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JJ from MeatMen cooks in the streets for "Wok With Us"


TLC Southeast Asia is presenting a brand new cooking show that takes you to the streets of Singapore, Bangkok, Ho Chi Minh City, Manila and Kuala Lumpur!

Dubbed as “Wok With Us”, the series presents JJ from The MeatMen, Singapore’s online cooking channel, who will show audiences how simple it is to whip up their favourite Southeast Asian local dishes at home – however, the Singaporean cook will be cooking them all outdoors!

The MeatMen started off in 2013 with four very good friends who wanted to cook and drink beer over the weekends.

The MeatMen is made up of JJ, 33, Chris, 34, Yingda, 33, and Jon, 19.

“So it all started with JJ’s obsession to record the whole process of food creation through the lens. That passion soon spread on to the rest of us, and before long we were infected with the food-frenzy craze,” said The MeatMen.

After discovering a huge demand for quality Asian food recipes, the four guys began the journey of simplifying and bringing local recipe videos to social media.

Following the same concept as The MeatMen, TLC decided to collaborate with the Singapore cooking channel and take foodies on a trip to experience the street cuisine of Southeast Asia with their brand new series called "Wok With Us"!

Hi JJ, what’s the whole show about?
Basically in “Wok With Us”, we are going to various Asian cities like Bangkok, Ho Chi Minh, Manila, Singapore and Kuala Lumpur to shoot local recipe videos in an outdoor setting – so that is basically what the show is all about!

JJ cooking at Brickfields, Kuala Lumpur.

How did the collaboration with TLC happen?
So the TLC people approached us because they are fans of The MeatMen! [laughs] They contacted us first and told us about their plans, and we ran through some ideas and came up with this project.

How did your passion with food first start?
If you look at my figure you would immediately know that I’m someone who likes to eat a lot! [laughs]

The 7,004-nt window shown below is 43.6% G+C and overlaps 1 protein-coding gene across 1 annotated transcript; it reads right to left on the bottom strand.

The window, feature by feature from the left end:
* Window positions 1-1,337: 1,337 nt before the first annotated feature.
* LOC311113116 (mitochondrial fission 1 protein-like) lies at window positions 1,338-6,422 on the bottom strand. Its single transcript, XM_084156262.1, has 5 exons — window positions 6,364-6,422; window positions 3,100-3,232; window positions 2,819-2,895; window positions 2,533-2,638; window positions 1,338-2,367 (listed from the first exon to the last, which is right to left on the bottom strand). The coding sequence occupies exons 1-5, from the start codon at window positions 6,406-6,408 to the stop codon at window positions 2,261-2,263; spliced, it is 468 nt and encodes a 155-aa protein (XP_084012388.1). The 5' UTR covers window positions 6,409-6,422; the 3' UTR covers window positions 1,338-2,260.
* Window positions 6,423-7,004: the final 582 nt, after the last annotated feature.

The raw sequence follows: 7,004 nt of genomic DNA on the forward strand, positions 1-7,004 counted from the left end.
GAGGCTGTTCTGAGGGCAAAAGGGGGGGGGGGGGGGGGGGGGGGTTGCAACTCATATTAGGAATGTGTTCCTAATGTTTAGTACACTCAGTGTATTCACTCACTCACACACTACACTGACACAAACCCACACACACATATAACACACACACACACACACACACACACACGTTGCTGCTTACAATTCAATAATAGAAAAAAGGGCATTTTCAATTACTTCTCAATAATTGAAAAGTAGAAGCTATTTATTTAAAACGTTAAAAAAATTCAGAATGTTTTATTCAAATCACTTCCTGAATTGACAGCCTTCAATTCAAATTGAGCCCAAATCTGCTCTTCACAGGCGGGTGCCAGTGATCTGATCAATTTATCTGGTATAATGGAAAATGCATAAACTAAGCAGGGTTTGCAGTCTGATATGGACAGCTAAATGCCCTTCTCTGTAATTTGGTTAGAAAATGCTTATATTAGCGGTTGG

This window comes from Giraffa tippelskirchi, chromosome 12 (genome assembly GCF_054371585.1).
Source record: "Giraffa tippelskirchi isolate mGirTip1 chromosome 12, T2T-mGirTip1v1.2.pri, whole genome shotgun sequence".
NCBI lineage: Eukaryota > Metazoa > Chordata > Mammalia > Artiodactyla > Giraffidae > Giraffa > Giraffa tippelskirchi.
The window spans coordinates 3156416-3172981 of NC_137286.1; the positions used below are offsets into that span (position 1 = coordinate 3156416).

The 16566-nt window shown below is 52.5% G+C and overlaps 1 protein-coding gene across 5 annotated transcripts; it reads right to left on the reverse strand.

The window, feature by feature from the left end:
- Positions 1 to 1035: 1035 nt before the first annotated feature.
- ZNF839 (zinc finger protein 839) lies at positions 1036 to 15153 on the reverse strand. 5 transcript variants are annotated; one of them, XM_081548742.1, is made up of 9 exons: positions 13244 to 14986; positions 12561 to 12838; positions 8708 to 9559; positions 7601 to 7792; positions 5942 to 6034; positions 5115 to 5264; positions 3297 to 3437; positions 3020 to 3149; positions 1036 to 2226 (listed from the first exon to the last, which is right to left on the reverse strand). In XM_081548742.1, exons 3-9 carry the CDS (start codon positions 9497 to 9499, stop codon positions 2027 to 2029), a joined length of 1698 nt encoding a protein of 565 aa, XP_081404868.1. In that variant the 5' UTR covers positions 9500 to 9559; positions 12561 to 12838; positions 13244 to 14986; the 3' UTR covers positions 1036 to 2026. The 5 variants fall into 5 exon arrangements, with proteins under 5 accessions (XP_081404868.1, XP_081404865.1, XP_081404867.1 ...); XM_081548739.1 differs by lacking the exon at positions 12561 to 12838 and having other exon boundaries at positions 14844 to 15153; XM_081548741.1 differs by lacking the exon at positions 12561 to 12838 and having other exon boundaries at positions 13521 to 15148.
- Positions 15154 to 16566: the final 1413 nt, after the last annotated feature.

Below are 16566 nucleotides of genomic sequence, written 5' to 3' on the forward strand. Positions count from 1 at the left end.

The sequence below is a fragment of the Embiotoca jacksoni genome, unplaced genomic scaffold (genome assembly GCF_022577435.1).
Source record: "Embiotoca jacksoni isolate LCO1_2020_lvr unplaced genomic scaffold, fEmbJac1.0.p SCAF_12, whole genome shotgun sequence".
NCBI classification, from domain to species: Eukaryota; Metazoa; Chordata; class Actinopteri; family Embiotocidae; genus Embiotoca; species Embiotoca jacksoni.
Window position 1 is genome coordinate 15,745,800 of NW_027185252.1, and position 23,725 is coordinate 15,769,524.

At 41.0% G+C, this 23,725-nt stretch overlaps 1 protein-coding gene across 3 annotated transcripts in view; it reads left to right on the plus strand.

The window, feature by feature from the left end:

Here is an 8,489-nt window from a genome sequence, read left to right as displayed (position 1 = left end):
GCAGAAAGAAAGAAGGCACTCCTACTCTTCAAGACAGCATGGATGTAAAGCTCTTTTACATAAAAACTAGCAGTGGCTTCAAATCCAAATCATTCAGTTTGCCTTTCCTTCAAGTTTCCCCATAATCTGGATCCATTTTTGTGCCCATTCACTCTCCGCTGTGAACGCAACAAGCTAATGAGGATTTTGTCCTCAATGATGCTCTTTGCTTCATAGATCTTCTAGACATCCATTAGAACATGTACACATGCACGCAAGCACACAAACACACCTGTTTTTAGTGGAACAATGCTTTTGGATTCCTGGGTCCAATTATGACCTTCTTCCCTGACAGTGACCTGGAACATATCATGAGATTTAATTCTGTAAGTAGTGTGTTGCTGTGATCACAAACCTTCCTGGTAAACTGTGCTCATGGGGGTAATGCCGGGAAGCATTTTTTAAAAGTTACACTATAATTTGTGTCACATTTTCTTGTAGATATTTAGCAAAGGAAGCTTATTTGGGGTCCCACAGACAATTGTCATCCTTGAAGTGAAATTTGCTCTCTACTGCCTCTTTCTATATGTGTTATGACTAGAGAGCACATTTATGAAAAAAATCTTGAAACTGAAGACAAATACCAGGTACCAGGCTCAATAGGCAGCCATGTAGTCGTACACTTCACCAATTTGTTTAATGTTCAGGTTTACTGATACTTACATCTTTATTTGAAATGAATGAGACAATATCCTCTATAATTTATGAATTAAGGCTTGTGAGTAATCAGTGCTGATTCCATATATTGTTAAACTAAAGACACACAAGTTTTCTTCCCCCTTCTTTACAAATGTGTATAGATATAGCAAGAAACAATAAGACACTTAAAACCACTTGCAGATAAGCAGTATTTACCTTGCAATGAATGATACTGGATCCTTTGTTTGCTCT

But well, my dad used to be a hawker, and my grandfather was a butcher. So all along my family has always been in the food business. But when my dad passed away I didn’t take over the business because I was doing animation at that time, and back then, I didn’t really know how to cook very well even though I have the passion for it. But in today’s age, information is very easy to obtain, and after over 200 hundred recipes and videos, you will eventually get better – it’s a very simple formula.

JJ carefully  decorates the local dish.

So, who came up with the title for the show?
I would say it was a collaborative effort. Because coming up with a catchy name for a project is very tricky, and since most of my cooking involves a wok, we thought that it would be a good idea to put that in the title as I would be walking around with a wok on my back.

It is also a word rhyme with the word “walk”, because I’m travelling around and it’s like asking the audience to cook and travel with us, so we feel that the name is quite suitable.

How was the production like? Any challenges faced during the shooting?
The production is very interesting because we were shooting and cooking outdoors, so there are a lot of location challenges such as the unpredictable weather, which you really cannot control.

For example in Ho Chi Minh, while we were cooking and shooting on a bridge, there was suddenly a heavy downpour that came without warning, so we had to carry all the cooking utensils and ingredients and take shelter under the bridge. But luckily, the rain came just after we finished filming our final shot!

JJ cooked mutton soup for the Kuala Lumpur leg of the series.

Why are you the only one from The MeatMen that participated in this project?
Because I’m the only one that cooks in The MeatMen. [laughs]

Initially, I was the one who started the whole shooting and cooking for MeatMen, and it started as a hobby. Since I came from a production background, I’m used to shooting and editing videos.